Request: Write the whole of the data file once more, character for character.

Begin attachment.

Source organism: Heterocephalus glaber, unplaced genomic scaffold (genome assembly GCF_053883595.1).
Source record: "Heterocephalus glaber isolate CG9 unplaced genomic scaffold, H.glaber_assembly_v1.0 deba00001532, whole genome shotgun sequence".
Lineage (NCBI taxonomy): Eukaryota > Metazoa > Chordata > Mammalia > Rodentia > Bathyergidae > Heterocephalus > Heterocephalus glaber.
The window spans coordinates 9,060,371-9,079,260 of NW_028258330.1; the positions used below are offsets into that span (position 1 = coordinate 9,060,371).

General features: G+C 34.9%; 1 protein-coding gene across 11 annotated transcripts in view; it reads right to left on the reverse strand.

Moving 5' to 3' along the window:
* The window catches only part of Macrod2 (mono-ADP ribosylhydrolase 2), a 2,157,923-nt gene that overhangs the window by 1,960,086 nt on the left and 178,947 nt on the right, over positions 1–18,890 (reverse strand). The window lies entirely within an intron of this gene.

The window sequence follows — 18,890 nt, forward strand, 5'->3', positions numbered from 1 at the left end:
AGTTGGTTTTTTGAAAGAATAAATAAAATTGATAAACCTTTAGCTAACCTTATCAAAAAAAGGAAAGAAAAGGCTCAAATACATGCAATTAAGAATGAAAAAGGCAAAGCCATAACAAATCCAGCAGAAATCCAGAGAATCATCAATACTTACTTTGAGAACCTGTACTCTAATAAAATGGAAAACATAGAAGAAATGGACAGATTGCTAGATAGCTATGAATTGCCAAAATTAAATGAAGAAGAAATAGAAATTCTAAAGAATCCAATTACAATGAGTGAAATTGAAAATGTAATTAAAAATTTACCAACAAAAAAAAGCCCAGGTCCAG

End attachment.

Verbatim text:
Source organism: Heterocephalus glaber, unplaced genomic scaffold (genome assembly GCF_053883595.1).
Source record: "Heterocephalus glaber isolate CG9 unplaced genomic scaffold, H.glaber_assembly_v1.0 deba00001532, whole genome shotgun sequence".
Lineage (NCBI taxonomy): Eukaryota > Metazoa > Chordata > Mammalia > Rodentia > Bathyergidae > Heterocephalus > Heterocephalus glaber.
The window spans coordinates 9,060,371-9,079,260 of NW_028258330.1; the positions used below are offsets into that span (position 1 = coordinate 9,060,371).

General features: G+C 34.9%; 1 protein-coding gene across 11 annotated transcripts in view; it reads right to left on the reverse strand.

Moving 5' to 3' along the window:
* The window catches only part of Macrod2 (mono-ADP ribosylhydrolase 2), a 2,157,923-nt gene that overhangs the window by 1,960,086 nt on the left and 178,947 nt on the right, over positions 1–18,890 (reverse strand). The window lies entirely within an intron of this gene.

The window sequence follows — 18,890 nt, forward strand, 5'->3', positions numbered from 1 at the left end:
AGTTGGTTTTTTGAAAGAATAAATAAAATTGATAAACCTTTAGCTAACCTTATCAAAAAAAGGAAAGAAAAGGCTCAAATACATGCAATTAAGAATGAAAAAGGCAAAGCCATAACAAATCCAGCAGAAATCCAGAGAATCATCAATACTTACTTTGAGAACCTGTACTCTAATAAAATGGAAAACATAGAAGAAATGGACAGATTGCTAGATAGCTATGAATTGCCAAAATTAAATGAAGAAGAAATAGAAATTCTAAAGAATCCAATTACAATGAGTGAAATTGAAAATGTAATTAAAAATTTACCAACAAAAAAAAGCCCAGGTCCAG